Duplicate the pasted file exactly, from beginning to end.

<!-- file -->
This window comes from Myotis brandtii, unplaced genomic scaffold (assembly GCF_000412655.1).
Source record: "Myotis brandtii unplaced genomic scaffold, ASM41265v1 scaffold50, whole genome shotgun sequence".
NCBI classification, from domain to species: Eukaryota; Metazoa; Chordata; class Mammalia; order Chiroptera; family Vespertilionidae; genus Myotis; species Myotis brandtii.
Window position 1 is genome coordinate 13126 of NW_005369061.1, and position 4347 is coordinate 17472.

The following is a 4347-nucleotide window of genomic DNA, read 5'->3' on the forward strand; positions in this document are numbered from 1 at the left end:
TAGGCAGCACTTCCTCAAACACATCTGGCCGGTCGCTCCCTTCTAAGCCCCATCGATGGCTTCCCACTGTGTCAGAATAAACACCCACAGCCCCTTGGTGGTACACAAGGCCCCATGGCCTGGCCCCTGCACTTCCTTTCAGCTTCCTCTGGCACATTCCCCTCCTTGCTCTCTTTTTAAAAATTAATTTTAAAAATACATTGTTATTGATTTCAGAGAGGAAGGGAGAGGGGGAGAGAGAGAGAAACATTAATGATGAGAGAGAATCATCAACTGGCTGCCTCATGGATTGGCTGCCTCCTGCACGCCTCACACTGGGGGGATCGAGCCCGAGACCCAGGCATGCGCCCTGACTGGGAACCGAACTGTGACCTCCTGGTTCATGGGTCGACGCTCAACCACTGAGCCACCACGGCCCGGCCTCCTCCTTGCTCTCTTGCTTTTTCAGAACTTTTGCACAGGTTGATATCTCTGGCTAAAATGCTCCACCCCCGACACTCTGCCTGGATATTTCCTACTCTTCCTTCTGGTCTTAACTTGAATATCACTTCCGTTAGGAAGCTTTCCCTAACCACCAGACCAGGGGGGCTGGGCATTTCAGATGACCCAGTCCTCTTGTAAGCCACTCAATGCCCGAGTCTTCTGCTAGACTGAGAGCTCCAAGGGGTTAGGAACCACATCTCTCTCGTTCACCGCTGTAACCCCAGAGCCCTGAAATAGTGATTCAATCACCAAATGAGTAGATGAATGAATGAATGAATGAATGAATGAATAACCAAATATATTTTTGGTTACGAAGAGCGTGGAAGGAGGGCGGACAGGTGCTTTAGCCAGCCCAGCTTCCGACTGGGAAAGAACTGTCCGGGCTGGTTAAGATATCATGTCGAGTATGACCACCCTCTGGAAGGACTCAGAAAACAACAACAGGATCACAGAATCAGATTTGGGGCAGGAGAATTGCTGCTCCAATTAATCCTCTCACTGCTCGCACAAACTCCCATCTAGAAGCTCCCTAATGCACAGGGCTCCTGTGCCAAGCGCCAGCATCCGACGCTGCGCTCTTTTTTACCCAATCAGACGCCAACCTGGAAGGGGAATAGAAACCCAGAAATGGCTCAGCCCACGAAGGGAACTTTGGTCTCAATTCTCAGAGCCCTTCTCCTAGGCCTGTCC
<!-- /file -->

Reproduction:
This window comes from Myotis brandtii, unplaced genomic scaffold (assembly GCF_000412655.1).
Source record: "Myotis brandtii unplaced genomic scaffold, ASM41265v1 scaffold50, whole genome shotgun sequence".
NCBI classification, from domain to species: Eukaryota; Metazoa; Chordata; class Mammalia; order Chiroptera; family Vespertilionidae; genus Myotis; species Myotis brandtii.
Window position 1 is genome coordinate 13126 of NW_005369061.1, and position 4347 is coordinate 17472.

The following is a 4347-nucleotide window of genomic DNA, read 5'->3' on the forward strand; positions in this document are numbered from 1 at the left end:
TAGGCAGCACTTCCTCAAACACATCTGGCCGGTCGCTCCCTTCTAAGCCCCATCGATGGCTTCCCACTGTGTCAGAATAAACACCCACAGCCCCTTGGTGGTACACAAGGCCCCATGGCCTGGCCCCTGCACTTCCTTTCAGCTTCCTCTGGCACATTCCCCTCCTTGCTCTCTTTTTAAAAATTAATTTTAAAAATACATTGTTATTGATTTCAGAGAGGAAGGGAGAGGGGGAGAGAGAGAGAAACATTAATGATGAGAGAGAATCATCAACTGGCTGCCTCATGGATTGGCTGCCTCCTGCACGCCTCACACTGGGGGGATCGAGCCCGAGACCCAGGCATGCGCCCTGACTGGGAACCGAACTGTGACCTCCTGGTTCATGGGTCGACGCTCAACCACTGAGCCACCACGGCCCGGCCTCCTCCTTGCTCTCTTGCTTTTTCAGAACTTTTGCACAGGTTGATATCTCTGGCTAAAATGCTCCACCCCCGACACTCTGCCTGGATATTTCCTACTCTTCCTTCTGGTCTTAACTTGAATATCACTTCCGTTAGGAAGCTTTCCCTAACCACCAGACCAGGGGGGCTGGGCATTTCAGATGACCCAGTCCTCTTGTAAGCCACTCAATGCCCGAGTCTTCTGCTAGACTGAGAGCTCCAAGGGGTTAGGAACCACATCTCTCTCGTTCACCGCTGTAACCCCAGAGCCCTGAAATAGTGATTCAATCACCAAATGAGTAGATGAATGAATGAATGAATGAATGAATGAATAACCAAATATATTTTTGGTTACGAAGAGCGTGGAAGGAGGGCGGACAGGTGCTTTAGCCAGCCCAGCTTCCGACTGGGAAAGAACTGTCCGGGCTGGTTAAGATATCATGTCGAGTATGACCACCCTCTGGAAGGACTCAGAAAACAACAACAGGATCACAGAATCAGATTTGGGGCAGGAGAATTGCTGCTCCAATTAATCCTCTCACTGCTCGCACAAACTCCCATCTAGAAGCTCCCTAATGCACAGGGCTCCTGTGCCAAGCGCCAGCATCCGACGCTGCGCTCTTTTTTACCCAATCAGACGCCAACCTGGAAGGGGAATAGAAACCCAGAAATGGCTCAGCCCACGAAGGGAACTTTGGTCTCAATTCTCAGAGCCCTTCTCCTAGGCCTGTCC